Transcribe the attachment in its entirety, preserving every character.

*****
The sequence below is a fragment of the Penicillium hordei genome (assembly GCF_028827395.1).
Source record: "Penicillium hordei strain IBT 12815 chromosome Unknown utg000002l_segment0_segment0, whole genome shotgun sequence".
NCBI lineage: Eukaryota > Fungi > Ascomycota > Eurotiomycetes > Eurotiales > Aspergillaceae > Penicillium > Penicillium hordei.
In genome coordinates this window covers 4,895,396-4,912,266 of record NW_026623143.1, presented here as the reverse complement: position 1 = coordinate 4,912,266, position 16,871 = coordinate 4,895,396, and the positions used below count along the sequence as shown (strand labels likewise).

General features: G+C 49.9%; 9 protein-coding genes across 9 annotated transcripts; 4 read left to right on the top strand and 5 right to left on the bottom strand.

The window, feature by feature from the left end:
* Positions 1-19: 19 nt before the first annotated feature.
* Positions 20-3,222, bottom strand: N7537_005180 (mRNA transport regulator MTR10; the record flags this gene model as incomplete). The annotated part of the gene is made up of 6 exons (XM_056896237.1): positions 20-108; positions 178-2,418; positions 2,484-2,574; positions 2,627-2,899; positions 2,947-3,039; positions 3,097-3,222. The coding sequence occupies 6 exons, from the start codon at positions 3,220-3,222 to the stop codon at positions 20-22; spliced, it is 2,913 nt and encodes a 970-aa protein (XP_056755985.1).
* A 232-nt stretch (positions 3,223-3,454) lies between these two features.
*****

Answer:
The sequence below is a fragment of the Penicillium hordei genome (assembly GCF_028827395.1).
Source record: "Penicillium hordei strain IBT 12815 chromosome Unknown utg000002l_segment0_segment0, whole genome shotgun sequence".
NCBI lineage: Eukaryota > Fungi > Ascomycota > Eurotiomycetes > Eurotiales > Aspergillaceae > Penicillium > Penicillium hordei.
In genome coordinates this window covers 4,895,396-4,912,266 of record NW_026623143.1, presented here as the reverse complement: position 1 = coordinate 4,912,266, position 16,871 = coordinate 4,895,396, and the positions used below count along the sequence as shown (strand labels likewise).

General features: G+C 49.9%; 9 protein-coding genes across 9 annotated transcripts; 4 read left to right on the top strand and 5 right to left on the bottom strand.

The window, feature by feature from the left end:
* Positions 1-19: 19 nt before the first annotated feature.
* Positions 20-3,222, bottom strand: N7537_005180 (mRNA transport regulator MTR10; the record flags this gene model as incomplete). The annotated part of the gene is made up of 6 exons (XM_056896237.1): positions 20-108; positions 178-2,418; positions 2,484-2,574; positions 2,627-2,899; positions 2,947-3,039; positions 3,097-3,222. The coding sequence occupies 6 exons, from the start codon at positions 3,220-3,222 to the stop codon at positions 20-22; spliced, it is 2,913 nt and encodes a 970-aa protein (XP_056755985.1).
* A 232-nt stretch (positions 3,223-3,454) lies between these two features.